Tag Archives: Maundy Thursday

Ash Wednesday and Lent

Lent is about mortality and transformation. We begin the season of Lent on Ash Wednesday with the sign of the cross smeared on our foreheads with ashes as the words are spoken over us, “Dust thou art, and to dust thou wilt return.” We begin this season of Lent not only reminded of our death, but also marked for death.

ash_wednesday picThe Lenten journey, with its climax in Holy Week and Good Friday and Easter, is about participating in the death and resurrection of Jesus. Put somewhat abstractly, this means dying to an old identity—the identity conferred by culture, by tradition, by parents, perhaps—and being born into a new identity—an identity centered in the Spirit of God. It means dying to an old way of being, and being born into a new way of being, a way of being centered once again in God.

Put slightly more concretely, this path of death and resurrection, of radical centering in God, may mean for some of us that we need to die to specific things in our lives—perhaps to a behavior or a pattern of behavior that has become destructive or dysfunctional; perhaps to a relationship that has ended or gone bad; perhaps to an unresolved grief that needs to be let go of; perhaps to a career or job that has either been taken from us or that no longer nourishes us; or perhaps even we need to die to a deadness in our lives.

You can even die to deadness, and this dying is also oftentimes a daily rhythm in our lives—that daily occurrence that happens to some of us as we remind ourselves of the reality of God in our relationship to God; that reminder that can take us out of ourselves, lift us out of our confinement, take away our feeling of being burdened and weighed down.

That’s the first focal point of a life that takes Jesus seriously: that radical centering in the Spirit of God that is at the very center of the Christian life.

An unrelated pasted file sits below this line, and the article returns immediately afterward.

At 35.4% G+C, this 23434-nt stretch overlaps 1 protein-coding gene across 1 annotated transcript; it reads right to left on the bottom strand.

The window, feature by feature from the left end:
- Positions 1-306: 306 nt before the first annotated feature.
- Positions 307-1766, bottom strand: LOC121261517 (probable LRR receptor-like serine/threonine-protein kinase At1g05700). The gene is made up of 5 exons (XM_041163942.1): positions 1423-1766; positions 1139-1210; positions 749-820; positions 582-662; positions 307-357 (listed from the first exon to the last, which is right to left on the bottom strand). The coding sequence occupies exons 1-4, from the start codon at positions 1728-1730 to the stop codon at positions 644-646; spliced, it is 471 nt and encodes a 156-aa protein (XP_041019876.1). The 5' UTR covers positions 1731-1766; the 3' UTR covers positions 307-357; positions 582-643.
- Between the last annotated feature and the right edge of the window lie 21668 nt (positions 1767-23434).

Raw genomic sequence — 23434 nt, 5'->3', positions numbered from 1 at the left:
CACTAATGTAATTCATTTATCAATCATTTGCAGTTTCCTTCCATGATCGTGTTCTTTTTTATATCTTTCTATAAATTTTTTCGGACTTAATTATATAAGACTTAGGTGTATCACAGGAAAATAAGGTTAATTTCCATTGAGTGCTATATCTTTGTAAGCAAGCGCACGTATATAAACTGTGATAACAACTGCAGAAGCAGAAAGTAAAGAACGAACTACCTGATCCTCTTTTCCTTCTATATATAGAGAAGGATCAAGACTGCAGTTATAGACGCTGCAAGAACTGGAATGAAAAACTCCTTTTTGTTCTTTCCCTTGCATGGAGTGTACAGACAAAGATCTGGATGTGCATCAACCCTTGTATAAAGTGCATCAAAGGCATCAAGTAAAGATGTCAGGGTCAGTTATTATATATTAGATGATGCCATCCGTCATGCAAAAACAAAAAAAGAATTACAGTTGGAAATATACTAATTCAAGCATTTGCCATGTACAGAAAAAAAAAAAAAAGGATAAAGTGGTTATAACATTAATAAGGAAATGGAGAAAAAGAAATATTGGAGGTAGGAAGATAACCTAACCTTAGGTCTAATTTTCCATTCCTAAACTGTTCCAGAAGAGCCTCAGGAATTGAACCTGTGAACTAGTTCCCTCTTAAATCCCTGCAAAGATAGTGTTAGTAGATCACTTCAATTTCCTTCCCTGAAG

—Dr. Marcus Borg

1 Comment

Filed under Ash wednesday, Lent

The Lenten Observance

The 40 weekdays beginning on Ash Wednesday, going through Holy Week, and ending on the Saturday before Easter is the season of Lent. The six Sundays occurring during Lent are not counted as the 40 days since Sundays celebrate the resurrection of Jesus.

Originating in the 4thLent 2015 century of the Church, the season is marked by a time of prayer and preparation to celebrate Christ’s resurrection on Easter. Many biblical events are associated with the number 40, but Lent is most commonly connected to the forty days Jesus spent in the wilderness preparing for his ministry as he faced the temptations that could lead him to abandon his mission.

Christians today use this period of time for meditation, introspection, and repentance. The Church usually marks the season by prayer, fasting, and charitable giving. It is a time for the Church to focus on prayer, penance, and repentance as we acknowledge our need for God’s grace. All of this is a preparation to celebrate Christ’s atonement and resurrection of Easter.

The last week of Lent is Holy Week. During this holiest time of the liturgical year, the Church relives the final week of Christ’s life. On Palm Sunday, believers celebrate the triumphant entry of Jesus in Jerusalem. On Maundy Thursday, we revisit the Last Supper, while on Good Friday we recall the passion and crucifixion of the Lord.

Lent is about what Christ gave the world – salvation. The observation of Lent is a way to place ourselves humbly before God as we confess our inadequacies, strip ourselves of pretense, and open our souls before God to receive His grace.

We are part of a continuous line of Christians who have celebrated for 2000 years the One who was born in poverty, lived sinlessly, died on a cross, and rose from the dead. Jesus secured us a place in the Kingdom of God – here and now, and eternally in heaven. He opened wide the doors of kingdom – living in today’s world. He offers peace beyond our dreams, joy beyond our expressions, wisdom beyond our understanding and accomplishments beyond our abilities.

Lent gives us 40 days to prepare for a joyous Easter response to grace.

3 Comments

Filed under Fasting, Lent